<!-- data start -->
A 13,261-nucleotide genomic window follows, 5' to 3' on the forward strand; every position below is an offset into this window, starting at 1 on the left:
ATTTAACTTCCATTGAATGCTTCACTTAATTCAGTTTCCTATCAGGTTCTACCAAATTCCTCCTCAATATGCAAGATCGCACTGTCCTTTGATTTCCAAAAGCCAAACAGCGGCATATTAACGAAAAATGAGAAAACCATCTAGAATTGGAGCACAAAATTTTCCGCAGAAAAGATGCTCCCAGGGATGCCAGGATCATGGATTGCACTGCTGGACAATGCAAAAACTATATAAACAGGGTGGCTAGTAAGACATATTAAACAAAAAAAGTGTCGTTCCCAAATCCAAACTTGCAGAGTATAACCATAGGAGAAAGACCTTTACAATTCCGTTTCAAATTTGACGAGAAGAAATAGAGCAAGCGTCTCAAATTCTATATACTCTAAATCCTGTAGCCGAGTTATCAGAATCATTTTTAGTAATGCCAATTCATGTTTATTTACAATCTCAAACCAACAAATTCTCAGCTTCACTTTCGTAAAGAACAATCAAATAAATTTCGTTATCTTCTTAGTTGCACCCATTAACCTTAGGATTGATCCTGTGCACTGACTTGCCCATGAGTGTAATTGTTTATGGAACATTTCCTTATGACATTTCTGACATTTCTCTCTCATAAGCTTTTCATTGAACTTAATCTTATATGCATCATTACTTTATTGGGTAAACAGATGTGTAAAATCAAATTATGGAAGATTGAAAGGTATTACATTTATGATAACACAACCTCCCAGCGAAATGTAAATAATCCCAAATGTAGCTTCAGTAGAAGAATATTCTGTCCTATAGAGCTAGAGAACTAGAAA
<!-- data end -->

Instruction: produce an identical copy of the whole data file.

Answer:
A 13,261-nucleotide genomic window follows, 5' to 3' on the forward strand; every position below is an offset into this window, starting at 1 on the left:
ATTTAACTTCCATTGAATGCTTCACTTAATTCAGTTTCCTATCAGGTTCTACCAAATTCCTCCTCAATATGCAAGATCGCACTGTCCTTTGATTTCCAAAAGCCAAACAGCGGCATATTAACGAAAAATGAGAAAACCATCTAGAATTGGAGCACAAAATTTTCCGCAGAAAAGATGCTCCCAGGGATGCCAGGATCATGGATTGCACTGCTGGACAATGCAAAAACTATATAAACAGGGTGGCTAGTAAGACATATTAAACAAAAAAAGTGTCGTTCCCAAATCCAAACTTGCAGAGTATAACCATAGGAGAAAGACCTTTACAATTCCGTTTCAAATTTGACGAGAAGAAATAGAGCAAGCGTCTCAAATTCTATATACTCTAAATCCTGTAGCCGAGTTATCAGAATCATTTTTAGTAATGCCAATTCATGTTTATTTACAATCTCAAACCAACAAATTCTCAGCTTCACTTTCGTAAAGAACAATCAAATAAATTTCGTTATCTTCTTAGTTGCACCCATTAACCTTAGGATTGATCCTGTGCACTGACTTGCCCATGAGTGTAATTGTTTATGGAACATTTCCTTATGACATTTCTGACATTTCTCTCTCATAAGCTTTTCATTGAACTTAATCTTATATGCATCATTACTTTATTGGGTAAACAGATGTGTAAAATCAAATTATGGAAGATTGAAAGGTATTACATTTATGATAACACAACCTCCCAGCGAAATGTAAATAATCCCAAATGTAGCTTCAGTAGAAGAATATTCTGTCCTATAGAGCTAGAGAACTAGAAA